Why We Still Practice Judo





Those of you who have read our biographies, real and fake, found elsewhere on this website, will know that Dave, Chris, Mike and I have been at judo for years. I am the novice at just under seventeen years; Chris and Dave joined our old judo club over twenty-one years ago. Mike joined the club a couple of years after Dave and Chris. Our personalities are quite different from one another. What we have in common is learning, and working at, judo.  

Dave learns techniques by watching them. He then practices them until they become muscle memory. I envy this ability. I have to practice, read, read some more, and practice many more times before the techniques become ingrained. Judo lends itself to both ways of learning, whether the techniques are throws, joint locks, ground holds, or chokes. The common denominator in both methods of learning is the practicing. In order to have a throw happen fluidly and spontaneously, or a ground technique easily contribute to a win, you have to do the technique many, many times.

We have some of our MMA no gi videos on YouTube. Some of the comments have stated that no one would ever do that technique or put himself in the position where this technique could be applied. The purpose of the videos and learning any technique is to have that technique, whatever it is, available to you when you are in a match, in your club or in a tournament. After practicing something, a difficult throw or choke, over and over, next when you are next fighting someone, that throw, that choke, whatever, is available to you without thought or hesitation. You’ve already done it in practice dozens (hundreds?) of times; you don’t have to think about it – it’s just there. 

A perfect example of this is kakato jime, with judogi, and without .  (Check out our own version of this choke for something a little different! kakure kakato jime) Looking at this statically, you might consider this an impossible position to get in: your opponent wouldn’t let this ever happen to him. In fact, we had a comment asking what stops uke from getting up to his knees. Granted Dave is showing the choke and his uke is letting the choke be applied. In reality, last Sunday, Dave was doing groundwork with Mike and managed to get a tap out using this very choke. He said they rolled around and around with Dave’s fighting to finish with juji gatame, and suddenly, the opportunity presented itself. Mike was fighting the arm grip and forgot about Dave’s legs. Dave had his legs in the correct position, and he was then in perfect kakato jime position.  Dave didn’t have to think about what to do with Mike’s arm, with his own legs; he knew instinctively what to do.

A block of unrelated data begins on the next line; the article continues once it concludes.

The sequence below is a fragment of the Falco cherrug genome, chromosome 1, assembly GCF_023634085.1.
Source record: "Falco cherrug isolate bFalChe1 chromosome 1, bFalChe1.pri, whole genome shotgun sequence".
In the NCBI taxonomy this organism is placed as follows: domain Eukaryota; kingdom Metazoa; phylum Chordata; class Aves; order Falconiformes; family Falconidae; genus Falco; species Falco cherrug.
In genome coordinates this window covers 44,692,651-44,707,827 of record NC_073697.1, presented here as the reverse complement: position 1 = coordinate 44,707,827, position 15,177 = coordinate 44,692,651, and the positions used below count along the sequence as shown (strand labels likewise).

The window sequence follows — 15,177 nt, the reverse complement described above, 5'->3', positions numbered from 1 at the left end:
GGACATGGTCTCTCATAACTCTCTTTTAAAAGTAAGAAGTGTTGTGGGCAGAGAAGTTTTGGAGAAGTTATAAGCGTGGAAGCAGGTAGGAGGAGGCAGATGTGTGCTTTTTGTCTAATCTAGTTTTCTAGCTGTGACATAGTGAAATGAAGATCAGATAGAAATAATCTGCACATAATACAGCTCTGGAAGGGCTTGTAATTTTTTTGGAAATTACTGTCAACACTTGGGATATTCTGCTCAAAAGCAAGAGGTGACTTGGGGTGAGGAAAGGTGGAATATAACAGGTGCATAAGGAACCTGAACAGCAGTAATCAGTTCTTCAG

When learning throws, the white belts learn the basics. All other belts, though, do the same throws. They are refined and applied in conjunction with other throws, but they are the same throws. The difference between the white belts and experienced judoka is the practicing and refining, understanding what your body is doing, or needs to do, what uke’s body needs to do, in order to accomplish a beautiful throw. After having thrown your fellow judoka hundreds and thousands of times with throws and variations of those throws, the throws become available to you when you need them. Those foot sweeps are a surprise both to you and your opponent, they happen so easily; the kneeling ippon seoi nage is successful because you are under uke so quickly that he has nowhere to go but over your back. None of this would have been possible without the practice sessions.

Practicing techniques day after day, week after week, is hard work. The white belts sometimes complain that they have already learned that technique. Those of us who have been around a while know that judo is a lifetime’s learning, with always more to learn, another technique to practice and refine. Having a technique which is unusual, such as the kakato jime, or the kneeling seoi nage, or one of my favourites, yoko wakare, come to you as you are  fighting in randori or ne waza, is a great feeling, a moment of perfection, that “Wow!” moment, which makes all those practice sessions worthwhile and helps to explain why we come back to practice yet again.

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